Engineering Councilwork defined to end of decade through the release of its strategic plan addressing diversity and providing skills to suit emerging trends.
The Engineering Council has published its new Strategic Plan that will steer the organisation’s work for the next three years, from 2018 to 2020. The plan, which was launched at the Engineering Council’s 2017 Annual General Meeting (AGM) on 15 June, follows three clear aims: to provide public benefit, to maintain a globally recognised Standard and to meet future needs.
Professor Chris Atkin CEng FRAes, who became Chairman of the Engineering Council at the AGM, said: “I am proud to take on the role as the Engineering Council’s new chair as we prepare to carry out our new Strategic Plan. In collaboration with the engineering community, most notably the professional engineering institutions, but also academics and employers, we will continue to ensure that those who become professionally registered with us are not only competent and committed to the profession, but are also able to work in an ethical, sustainable and safe manner.”
As a charity, providing public benefit remains a key driver for the Engineering Council, so that society can continue to have confidence that professionally registered engineers and technicians are competent and ethically responsible. Part of this work will include supporting key stakeholders in integrating diversity and inclusion across the profession.
Ensuring that the Engineering Council’s Standard remains relevant and internationally recognised is crucial to the regulatory body. Activities in this second area of work will include a review of the organisation’s key documents, the UK Standard for Professional Engineering Competence (UK-SPEC) and ICTTech, to ensure they remain relevant and fit-for-purpose, as well as wider engagement in order to promote the national Register.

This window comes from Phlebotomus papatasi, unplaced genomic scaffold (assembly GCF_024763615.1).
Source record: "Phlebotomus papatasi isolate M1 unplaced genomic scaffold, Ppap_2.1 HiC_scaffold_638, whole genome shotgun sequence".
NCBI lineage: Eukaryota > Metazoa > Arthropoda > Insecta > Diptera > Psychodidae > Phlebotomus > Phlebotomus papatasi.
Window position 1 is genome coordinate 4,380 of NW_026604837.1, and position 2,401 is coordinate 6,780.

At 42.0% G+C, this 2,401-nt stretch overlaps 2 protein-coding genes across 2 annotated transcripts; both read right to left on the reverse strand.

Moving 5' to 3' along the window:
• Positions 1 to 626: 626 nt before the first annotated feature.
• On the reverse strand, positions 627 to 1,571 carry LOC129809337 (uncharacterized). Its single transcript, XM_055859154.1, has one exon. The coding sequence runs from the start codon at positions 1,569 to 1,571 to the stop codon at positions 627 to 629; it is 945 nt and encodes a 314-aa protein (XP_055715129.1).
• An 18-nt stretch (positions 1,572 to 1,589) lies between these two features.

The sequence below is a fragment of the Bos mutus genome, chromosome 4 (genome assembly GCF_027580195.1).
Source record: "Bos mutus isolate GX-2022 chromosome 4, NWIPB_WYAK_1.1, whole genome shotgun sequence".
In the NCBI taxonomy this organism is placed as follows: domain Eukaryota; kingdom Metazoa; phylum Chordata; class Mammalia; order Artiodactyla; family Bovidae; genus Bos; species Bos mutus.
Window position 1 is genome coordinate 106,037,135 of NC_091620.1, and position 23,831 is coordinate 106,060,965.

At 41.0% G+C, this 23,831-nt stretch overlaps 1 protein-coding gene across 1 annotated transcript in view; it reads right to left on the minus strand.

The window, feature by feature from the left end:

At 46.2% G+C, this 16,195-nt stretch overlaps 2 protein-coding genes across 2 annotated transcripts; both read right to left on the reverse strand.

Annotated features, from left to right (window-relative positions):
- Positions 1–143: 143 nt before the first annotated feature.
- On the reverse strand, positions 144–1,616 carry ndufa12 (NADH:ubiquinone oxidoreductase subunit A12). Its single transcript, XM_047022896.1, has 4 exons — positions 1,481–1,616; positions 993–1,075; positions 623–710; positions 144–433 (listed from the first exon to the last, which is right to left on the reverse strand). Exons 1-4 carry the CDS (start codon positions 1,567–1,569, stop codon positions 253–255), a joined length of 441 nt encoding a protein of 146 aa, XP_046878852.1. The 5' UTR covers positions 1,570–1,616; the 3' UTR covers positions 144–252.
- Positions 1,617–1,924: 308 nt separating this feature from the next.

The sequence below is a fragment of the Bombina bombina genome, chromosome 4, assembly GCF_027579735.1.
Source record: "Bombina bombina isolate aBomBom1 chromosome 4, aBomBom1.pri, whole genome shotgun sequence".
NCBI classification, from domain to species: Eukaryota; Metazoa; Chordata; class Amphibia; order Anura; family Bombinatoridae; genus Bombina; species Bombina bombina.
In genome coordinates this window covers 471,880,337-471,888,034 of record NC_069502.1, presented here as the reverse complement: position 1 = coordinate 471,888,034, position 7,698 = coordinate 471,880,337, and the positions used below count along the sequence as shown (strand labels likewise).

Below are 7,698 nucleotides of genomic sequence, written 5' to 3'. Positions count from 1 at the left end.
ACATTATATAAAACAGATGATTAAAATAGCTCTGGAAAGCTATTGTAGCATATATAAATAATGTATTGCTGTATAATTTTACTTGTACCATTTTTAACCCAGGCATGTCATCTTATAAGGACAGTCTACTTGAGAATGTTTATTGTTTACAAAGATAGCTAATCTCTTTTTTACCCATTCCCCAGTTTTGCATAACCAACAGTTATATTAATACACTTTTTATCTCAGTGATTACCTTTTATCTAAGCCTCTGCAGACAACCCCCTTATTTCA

As the engineering profession advances with new technologies, the Engineering Council must remain aware of the challenges that the profession is likely to face and adapt its regulatory functions to the meet them. The third aim of the Strategic Plan will monitor emerging trends, particularly in relation to the acquisition of knowledge and understanding, and ensure that the organisation’s systems and processes remain fit-for-purpose for a future profession where the boundaries between the different disciplines of engineering may become less distinct.
Prof Atkin added: “As our industry strives to develop engineering education, increase Apprenticeships and push for greater diversity and inclusion within the sector, engineering skills have never been more valued and sought after. It is therefore vital that the profession’s regulatory model is kept fit for the needs of the future.”